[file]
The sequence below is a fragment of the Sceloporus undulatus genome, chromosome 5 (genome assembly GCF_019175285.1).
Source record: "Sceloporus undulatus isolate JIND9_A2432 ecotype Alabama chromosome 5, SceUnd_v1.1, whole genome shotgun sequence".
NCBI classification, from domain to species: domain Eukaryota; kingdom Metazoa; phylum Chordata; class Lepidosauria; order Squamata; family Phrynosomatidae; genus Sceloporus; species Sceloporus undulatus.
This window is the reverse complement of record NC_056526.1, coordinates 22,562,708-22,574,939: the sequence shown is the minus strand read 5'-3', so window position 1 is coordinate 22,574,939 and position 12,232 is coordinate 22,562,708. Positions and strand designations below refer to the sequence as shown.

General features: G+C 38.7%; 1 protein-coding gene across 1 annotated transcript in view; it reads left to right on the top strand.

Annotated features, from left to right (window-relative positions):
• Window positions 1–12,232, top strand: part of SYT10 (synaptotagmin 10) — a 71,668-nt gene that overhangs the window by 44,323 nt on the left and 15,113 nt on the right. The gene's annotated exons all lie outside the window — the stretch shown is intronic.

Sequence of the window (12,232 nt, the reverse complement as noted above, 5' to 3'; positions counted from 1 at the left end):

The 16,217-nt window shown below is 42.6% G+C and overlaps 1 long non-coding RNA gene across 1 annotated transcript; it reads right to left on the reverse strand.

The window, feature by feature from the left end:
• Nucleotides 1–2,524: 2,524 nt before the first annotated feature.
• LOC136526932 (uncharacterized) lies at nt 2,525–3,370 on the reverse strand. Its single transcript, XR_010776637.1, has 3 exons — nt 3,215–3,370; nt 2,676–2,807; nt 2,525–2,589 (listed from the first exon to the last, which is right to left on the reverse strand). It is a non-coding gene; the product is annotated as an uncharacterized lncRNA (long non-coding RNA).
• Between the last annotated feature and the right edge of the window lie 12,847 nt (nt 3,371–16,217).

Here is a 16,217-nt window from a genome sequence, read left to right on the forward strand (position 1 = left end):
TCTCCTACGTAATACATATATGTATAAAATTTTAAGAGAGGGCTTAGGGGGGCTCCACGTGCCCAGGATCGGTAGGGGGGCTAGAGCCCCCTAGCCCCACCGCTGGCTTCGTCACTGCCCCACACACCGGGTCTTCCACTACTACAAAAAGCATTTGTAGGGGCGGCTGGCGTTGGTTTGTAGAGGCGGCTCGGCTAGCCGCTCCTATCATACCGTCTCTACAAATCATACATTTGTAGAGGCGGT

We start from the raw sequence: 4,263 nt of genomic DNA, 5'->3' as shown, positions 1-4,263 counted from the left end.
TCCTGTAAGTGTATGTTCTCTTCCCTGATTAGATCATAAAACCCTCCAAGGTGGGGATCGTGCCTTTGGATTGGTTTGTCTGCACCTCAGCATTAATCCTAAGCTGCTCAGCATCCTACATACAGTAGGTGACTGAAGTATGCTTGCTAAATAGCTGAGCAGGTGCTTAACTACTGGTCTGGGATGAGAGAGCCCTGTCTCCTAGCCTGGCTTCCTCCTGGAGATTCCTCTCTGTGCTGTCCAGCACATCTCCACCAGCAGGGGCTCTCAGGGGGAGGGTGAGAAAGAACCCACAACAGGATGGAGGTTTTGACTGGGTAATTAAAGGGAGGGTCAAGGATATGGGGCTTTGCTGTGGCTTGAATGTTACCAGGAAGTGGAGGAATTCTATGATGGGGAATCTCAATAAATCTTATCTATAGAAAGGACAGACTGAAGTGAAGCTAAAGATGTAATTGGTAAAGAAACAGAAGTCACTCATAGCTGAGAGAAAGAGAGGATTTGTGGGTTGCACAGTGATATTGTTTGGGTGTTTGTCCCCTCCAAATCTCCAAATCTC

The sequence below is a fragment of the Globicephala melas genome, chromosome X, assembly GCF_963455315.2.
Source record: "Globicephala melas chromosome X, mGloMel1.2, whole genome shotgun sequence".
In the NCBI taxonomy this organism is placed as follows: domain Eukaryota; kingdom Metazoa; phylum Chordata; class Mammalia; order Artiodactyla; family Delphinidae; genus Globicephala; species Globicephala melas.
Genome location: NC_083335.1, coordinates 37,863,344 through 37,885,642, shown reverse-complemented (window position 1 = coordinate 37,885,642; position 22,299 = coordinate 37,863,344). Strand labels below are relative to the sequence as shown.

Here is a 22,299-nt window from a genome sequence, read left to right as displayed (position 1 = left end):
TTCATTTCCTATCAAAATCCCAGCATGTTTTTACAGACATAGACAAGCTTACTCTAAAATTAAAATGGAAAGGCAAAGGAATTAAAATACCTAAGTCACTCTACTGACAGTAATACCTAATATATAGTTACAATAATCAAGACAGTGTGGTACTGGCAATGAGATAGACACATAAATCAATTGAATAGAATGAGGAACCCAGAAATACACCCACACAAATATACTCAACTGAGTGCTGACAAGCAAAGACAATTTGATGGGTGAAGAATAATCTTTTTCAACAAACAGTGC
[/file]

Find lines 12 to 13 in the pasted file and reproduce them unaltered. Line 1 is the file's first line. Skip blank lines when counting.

• LOC136526932 (uncharacterized) lies at nt 2,525–3,370 on the reverse strand. Its single transcript, XR_010776637.1, has 3 exons — nt 3,215–3,370; nt 2,676–2,807; nt 2,525–2,589 (listed from the first exon to the last, which is right to left on the reverse strand). It is a non-coding gene; the product is annotated as an uncharacterized lncRNA (long non-coding RNA).
• Between the last annotated feature and the right edge of the window lie 12,847 nt (nt 3,371–16,217).